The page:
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September 28, 2016 / 25 Elul, 5776

Posts Tagged ‘eyes’

Weizmann Institute Keeps Israeli Eyes on Jupiter’s Orbiter

Saturday, July 2nd, 2016

On July 4, NASA’s Juno spacecraft will be entering orbit around Jupiter, the largest planet in the Solar System. Its extended trip – more than 2 billion kilometers over nearly five years – will be over, but its work will just be beginning. Following some intricate maneuvers, the spacecraft will go into a unique 14-day orbit that will allow it to get as close as 4000 km above the cloud tops of the planet – much closer than any mission ever before flown.

When Juno enters orbit, the Weizmann Institute’s Dr. Yohai Kaspi will be ready. “For the first time,” he explains, “we will have an opportunity to study the flows beneath the thick clouds we see covering Jupiter.” Kaspi, who is part of the Juno Science team, and Institute staff scientist Dr. Eli Galanti, will be at the Jet Propulsion Laboratory in Pasadena, California, along with the other scientists and engineers on the Juno team, to witness the event. Juno is already within the gravitational sphere of Jupiter, and the team will be holding their breath as the speeding spacecraft aligns itself into a stable orbit and begins sending data. The research team has planned an eccentric circuit for the ship, so that it can swing in closely to observe and measure and then circle farther out to preserve its orbit.

Juno's long route to Jupiter

Juno’s long route to Jupiter

Among the many questions Kaspi, Galanti and their colleagues would like to answer is this: How deep are the weather patterns we observe on Jupiter’s surface? These patterns are gas flows that appear as ordered stripes on the planet’s outer surface, and because there is no solid ground to disrupt them, they may extend very deep into the interior.  Adding the third dimension to our understanding of these patterns could help to answer any number of other questions, including how do these patterns form, whether the outer layers rotate in sync with the inner ones, how thick is the famous Great Red Spot, and whether the planet has a solid inner core, which is key for understanding how planets form.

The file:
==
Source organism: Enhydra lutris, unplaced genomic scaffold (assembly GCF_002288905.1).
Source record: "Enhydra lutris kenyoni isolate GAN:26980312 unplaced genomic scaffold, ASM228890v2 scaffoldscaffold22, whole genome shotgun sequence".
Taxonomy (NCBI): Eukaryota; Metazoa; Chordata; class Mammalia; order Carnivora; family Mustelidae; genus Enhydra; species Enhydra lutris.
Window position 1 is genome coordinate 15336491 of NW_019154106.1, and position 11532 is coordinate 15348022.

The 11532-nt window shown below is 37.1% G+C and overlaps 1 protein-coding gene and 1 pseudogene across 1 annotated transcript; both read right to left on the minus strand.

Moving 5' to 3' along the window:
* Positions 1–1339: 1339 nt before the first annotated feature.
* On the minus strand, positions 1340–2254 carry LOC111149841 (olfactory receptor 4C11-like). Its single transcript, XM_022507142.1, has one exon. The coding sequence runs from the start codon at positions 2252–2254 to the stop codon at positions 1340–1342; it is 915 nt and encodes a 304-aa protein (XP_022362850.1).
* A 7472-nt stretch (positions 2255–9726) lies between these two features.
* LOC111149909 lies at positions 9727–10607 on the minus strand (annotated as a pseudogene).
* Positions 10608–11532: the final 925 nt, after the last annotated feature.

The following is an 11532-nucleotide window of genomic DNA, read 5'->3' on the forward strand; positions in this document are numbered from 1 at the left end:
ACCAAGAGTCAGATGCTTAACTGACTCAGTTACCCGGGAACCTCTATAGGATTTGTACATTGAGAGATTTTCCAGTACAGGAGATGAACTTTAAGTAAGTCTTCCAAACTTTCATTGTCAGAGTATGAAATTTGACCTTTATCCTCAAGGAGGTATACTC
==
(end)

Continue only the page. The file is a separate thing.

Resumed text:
Kaspi, who has been with the Juno project nearly a decade, has used the interval to work out the tools for analyzing measurements that will be taken of the planet’s gravity. Since weather – the movement of mass around the planet – creates slight variations in the planet’s gravity at different points, Kaspi and his team will use the data from Juno’s measurements of the gravitational fields to “reverse calculate” the wind patterns that modified them.

In this way, he will help scientists “peer for the first time beneath the thick cloud layer” of Jupiter. Kaspi has already applied these tools to calculating the depth of weather patterns on Uranus and Neptune, showing that the high winds on these planets are confined to a relatively shallow upper layer, as well as to analyzing measurements of Jupiter and Saturn obtained from Earth-bound telescopes. But the Juno mission will provide the first opportunity to measure the differences in Jupiter’s gravitational fields precisely and accurately, and thus develop a clearer picture of the planet’s interior and atmospheric dynamics.

Dr. Yohai Kaspi’s research is supported by the Helen Kimmel Center for Planetary Science.

JNi.Media

Eyes To See

Thursday, June 30th, 2016

It is true you cannot tell a book by its cover. Appearances sometimes deceive. And sometimes it is our ability to comprehend that limits our vision.

We pass by a young man hobbled by a physical deformity and presume his limitations extend to his imagination, intellect, and dreams. We see a tall, powerfully built lad and we bestow upon him the presumption of courage and inner strength. We see a teenager in a hoodie…

We judge, we presume, we anticipate, and we react… based on what? A cursory glance at the surface?

How ironic that we Jews, who have been so unfairly judged, are often guilty of seeing only the surface. We judge so much around us by the chitzoniyus – by the externals before us and the blinders within us.

Parshat Shelach begins and ends with seeing. The meraglim (spies) instructed to scout the land, are specifically told u’reisem es ha’aretz – “and you shall look at the land.” The parshah concludes with the mitzvah of tzitzis. U’reisem oso­ – “and you shall look at the tzitzis.”

The Meraglim were without tzitzis? The mitzvah of tzitzis is instructive; it teaches the Jew how to look and see. On the surface, tzitzis are little more than hanging strings – or they are a constant reminder of God’s Commandments.